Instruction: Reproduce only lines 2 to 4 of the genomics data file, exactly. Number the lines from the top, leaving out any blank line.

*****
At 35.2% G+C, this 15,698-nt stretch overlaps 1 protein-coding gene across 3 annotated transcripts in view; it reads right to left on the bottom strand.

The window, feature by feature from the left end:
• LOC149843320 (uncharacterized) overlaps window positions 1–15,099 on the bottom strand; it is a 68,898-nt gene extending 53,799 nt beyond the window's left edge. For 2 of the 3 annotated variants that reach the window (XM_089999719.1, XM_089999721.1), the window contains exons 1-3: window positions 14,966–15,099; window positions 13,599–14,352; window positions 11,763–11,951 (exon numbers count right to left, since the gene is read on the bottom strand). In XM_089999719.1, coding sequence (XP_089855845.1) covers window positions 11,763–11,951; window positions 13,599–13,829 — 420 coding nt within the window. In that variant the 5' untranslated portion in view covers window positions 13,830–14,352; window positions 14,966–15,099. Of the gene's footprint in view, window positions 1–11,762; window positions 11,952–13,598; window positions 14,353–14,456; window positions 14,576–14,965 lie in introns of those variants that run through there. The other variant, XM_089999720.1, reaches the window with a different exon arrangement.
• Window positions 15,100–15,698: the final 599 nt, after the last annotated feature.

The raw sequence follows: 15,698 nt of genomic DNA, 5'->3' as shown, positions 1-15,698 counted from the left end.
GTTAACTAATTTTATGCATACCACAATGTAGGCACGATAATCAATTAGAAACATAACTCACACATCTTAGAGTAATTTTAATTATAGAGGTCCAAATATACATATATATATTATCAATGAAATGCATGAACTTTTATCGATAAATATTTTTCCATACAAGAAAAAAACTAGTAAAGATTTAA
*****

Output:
The window, feature by feature from the left end:
• LOC149843320 (uncharacterized) overlaps window positions 1–15,099 on the bottom strand; it is a 68,898-nt gene extending 53,799 nt beyond the window's left edge. For 2 of the 3 annotated variants that reach the window (XM_089999719.1, XM_089999721.1), the window contains exons 1-3: window positions 14,966–15,099; window positions 13,599–14,352; window positions 11,763–11,951 (exon numbers count right to left, since the gene is read on the bottom strand). In XM_089999719.1, coding sequence (XP_089855845.1) covers window positions 11,763–11,951; window positions 13,599–13,829 — 420 coding nt within the window. In that variant the 5' untranslated portion in view covers window positions 13,830–14,352; window positions 14,966–15,099. Of the gene's footprint in view, window positions 1–11,762; window positions 11,952–13,598; window positions 14,353–14,456; window positions 14,576–14,965 lie in introns of those variants that run through there. The other variant, XM_089999720.1, reaches the window with a different exon arrangement.
• Window positions 15,100–15,698: the final 599 nt, after the last annotated feature.